Wheelchairs, walkers and worries stay on shore when folks set sail with Footloose Sailing, a Northwest nonprofit sailing program for people of all disabilities.
Wheelchairs, walkers and worries stay on shore when folks set sail with Footloose Sailing (www.footloosesailing.org), a Northwest nonprofit sailing program for people of all disabilities. Launched in 1991, it’s run by volunteers with a small fleet of dinghies, Martins and Columbias — all accessible via controls rigged to either a joystick or a device that lets you give commands by sipping and puffing on a mouth wand. “If you can joystick or sip ‘n’ puff,” says co-founder Bob Ewing, “you can sail a boat.” Their motto: “Leave your disability at the dock.” You can ride along, or learn to crew and skipper. “There’s a lot more going on than just sailing,” Ewing says. “There’s healing, there’s friendship. You’re doing something that gets you out of your disability.”
Some thoughts from Faron Shanklin, a 46-year-old Footloose sailor. In 1985, while working the night shift at a gas station, a robber shot him in the neck, leaving him as a quadriplegic who uses a chin-controlled joystick to get around — including on the water.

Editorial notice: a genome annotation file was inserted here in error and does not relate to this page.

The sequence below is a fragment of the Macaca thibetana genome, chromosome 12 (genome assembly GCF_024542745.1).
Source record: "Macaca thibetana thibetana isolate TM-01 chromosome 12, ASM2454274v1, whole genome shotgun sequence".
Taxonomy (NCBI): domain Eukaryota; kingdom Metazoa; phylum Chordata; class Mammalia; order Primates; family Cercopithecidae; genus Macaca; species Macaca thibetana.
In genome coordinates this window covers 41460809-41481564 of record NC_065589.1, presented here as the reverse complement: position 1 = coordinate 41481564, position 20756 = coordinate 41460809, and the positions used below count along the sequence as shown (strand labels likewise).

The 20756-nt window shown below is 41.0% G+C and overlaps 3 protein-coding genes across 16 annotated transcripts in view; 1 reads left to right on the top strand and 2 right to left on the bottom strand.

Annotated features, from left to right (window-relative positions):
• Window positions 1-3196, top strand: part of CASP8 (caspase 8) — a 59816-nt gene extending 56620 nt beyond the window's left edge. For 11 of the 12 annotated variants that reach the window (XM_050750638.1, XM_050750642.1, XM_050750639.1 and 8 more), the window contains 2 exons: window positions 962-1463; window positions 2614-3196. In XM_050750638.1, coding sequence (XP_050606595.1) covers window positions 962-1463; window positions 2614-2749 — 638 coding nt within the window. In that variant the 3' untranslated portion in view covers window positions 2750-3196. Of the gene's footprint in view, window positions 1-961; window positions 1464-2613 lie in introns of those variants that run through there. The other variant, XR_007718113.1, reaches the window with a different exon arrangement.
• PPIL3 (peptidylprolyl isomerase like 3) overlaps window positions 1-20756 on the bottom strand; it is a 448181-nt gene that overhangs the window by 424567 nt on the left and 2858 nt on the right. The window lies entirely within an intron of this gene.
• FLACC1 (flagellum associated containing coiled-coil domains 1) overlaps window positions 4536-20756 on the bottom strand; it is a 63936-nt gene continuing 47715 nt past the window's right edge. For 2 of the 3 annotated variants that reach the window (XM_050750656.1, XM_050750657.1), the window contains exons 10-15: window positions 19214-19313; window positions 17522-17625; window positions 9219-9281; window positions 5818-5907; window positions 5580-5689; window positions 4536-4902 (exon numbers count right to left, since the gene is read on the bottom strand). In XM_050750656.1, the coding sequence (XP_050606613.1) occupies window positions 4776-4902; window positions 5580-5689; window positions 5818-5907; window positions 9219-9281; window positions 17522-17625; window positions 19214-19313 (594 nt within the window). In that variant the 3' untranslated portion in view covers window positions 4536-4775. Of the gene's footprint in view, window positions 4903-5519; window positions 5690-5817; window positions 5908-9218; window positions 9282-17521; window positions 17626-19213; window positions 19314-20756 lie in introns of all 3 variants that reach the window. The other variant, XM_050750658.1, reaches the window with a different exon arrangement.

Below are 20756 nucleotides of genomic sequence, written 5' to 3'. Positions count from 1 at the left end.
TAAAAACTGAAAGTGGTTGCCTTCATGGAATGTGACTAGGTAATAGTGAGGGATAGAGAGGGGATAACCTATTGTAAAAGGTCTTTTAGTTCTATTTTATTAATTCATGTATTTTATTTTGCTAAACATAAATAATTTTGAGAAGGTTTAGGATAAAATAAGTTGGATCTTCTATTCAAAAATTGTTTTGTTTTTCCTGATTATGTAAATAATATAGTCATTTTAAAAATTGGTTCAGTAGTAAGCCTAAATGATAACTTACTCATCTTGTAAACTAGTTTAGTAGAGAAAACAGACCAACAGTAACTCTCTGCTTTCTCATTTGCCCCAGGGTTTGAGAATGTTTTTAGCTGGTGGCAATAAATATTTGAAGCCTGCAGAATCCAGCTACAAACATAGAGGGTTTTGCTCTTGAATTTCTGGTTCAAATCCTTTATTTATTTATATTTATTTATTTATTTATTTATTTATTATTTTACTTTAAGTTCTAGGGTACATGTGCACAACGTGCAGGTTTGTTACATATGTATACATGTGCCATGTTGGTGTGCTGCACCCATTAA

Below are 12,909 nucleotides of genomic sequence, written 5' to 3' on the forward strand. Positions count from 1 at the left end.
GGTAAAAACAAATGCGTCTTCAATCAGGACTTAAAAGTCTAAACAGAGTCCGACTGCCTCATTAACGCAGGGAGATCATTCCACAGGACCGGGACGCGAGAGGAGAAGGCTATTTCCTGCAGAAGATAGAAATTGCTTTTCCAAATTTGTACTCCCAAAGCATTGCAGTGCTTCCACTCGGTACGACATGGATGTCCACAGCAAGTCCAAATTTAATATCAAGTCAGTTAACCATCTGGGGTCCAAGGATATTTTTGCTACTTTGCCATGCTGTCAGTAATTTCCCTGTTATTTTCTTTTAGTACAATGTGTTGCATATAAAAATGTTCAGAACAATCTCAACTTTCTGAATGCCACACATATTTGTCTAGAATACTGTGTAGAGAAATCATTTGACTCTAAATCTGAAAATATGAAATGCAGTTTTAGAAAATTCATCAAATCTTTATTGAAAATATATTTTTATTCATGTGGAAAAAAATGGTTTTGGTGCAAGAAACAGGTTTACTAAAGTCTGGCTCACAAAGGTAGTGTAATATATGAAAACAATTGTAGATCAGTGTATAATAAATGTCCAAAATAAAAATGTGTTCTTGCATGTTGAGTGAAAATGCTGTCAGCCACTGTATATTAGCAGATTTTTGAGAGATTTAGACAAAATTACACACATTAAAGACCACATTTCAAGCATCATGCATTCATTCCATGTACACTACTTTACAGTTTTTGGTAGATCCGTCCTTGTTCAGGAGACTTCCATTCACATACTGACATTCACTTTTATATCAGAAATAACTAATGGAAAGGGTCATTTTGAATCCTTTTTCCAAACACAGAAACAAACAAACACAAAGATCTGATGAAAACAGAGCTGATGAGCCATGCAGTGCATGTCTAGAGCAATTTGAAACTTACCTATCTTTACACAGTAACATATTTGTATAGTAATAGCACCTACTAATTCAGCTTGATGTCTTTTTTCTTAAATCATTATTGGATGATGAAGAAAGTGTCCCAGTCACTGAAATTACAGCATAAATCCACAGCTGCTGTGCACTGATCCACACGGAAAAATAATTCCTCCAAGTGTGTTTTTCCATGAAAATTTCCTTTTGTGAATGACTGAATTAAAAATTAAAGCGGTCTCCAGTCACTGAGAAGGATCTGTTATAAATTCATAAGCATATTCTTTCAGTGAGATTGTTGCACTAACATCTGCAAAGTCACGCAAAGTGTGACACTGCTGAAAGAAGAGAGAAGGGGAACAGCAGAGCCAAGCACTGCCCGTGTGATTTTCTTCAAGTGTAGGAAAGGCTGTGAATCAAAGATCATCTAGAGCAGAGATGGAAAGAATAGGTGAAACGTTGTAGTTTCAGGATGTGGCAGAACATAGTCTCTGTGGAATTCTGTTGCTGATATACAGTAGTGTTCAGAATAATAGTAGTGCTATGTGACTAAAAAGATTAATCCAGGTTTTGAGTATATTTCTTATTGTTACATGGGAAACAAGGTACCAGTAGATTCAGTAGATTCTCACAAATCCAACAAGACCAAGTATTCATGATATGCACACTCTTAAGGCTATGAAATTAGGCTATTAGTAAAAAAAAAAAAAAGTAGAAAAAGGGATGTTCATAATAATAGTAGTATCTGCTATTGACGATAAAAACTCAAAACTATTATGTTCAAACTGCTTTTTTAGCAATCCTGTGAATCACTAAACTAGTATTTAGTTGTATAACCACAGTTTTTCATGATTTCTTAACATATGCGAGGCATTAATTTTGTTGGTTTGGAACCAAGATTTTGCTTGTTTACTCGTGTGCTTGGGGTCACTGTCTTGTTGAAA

“They plopped me on a boat, and I fell in love. It’s so peaceful and tranquil, and you just got the laps of the waves hitting the hull. Then they put me in the 16-foot Martin that I can control with sip-and-puff or joystick method. I have an extra collar, so I’m able to operate the sails and rudder. What I like is the freedom. I like being in control. If I want to steer to port, I can steer to port. Or come about or go wherever I feel like it. It’s a piece of independence that I usually don’t have.
“The wind is your power. With the wind, you can pick it up and zoom real fast or go downwind and kick back and relax and not really pay attention and space off and enjoy the quietness and the view of Mount Rainier or Mount Baker.
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“Of course, it’s a leap of faith. I mean, getting up is a leap of faith, isn’t it? Living is a leap of faith. I know people that are quadriplegic and they don’t get out of bed. They find a reason to stay in bed, and the next thing you know they have a bedsore that needs healing and it’s an endless cycle. Getting out is the most important thing. Sailing lifts one’s spirits.”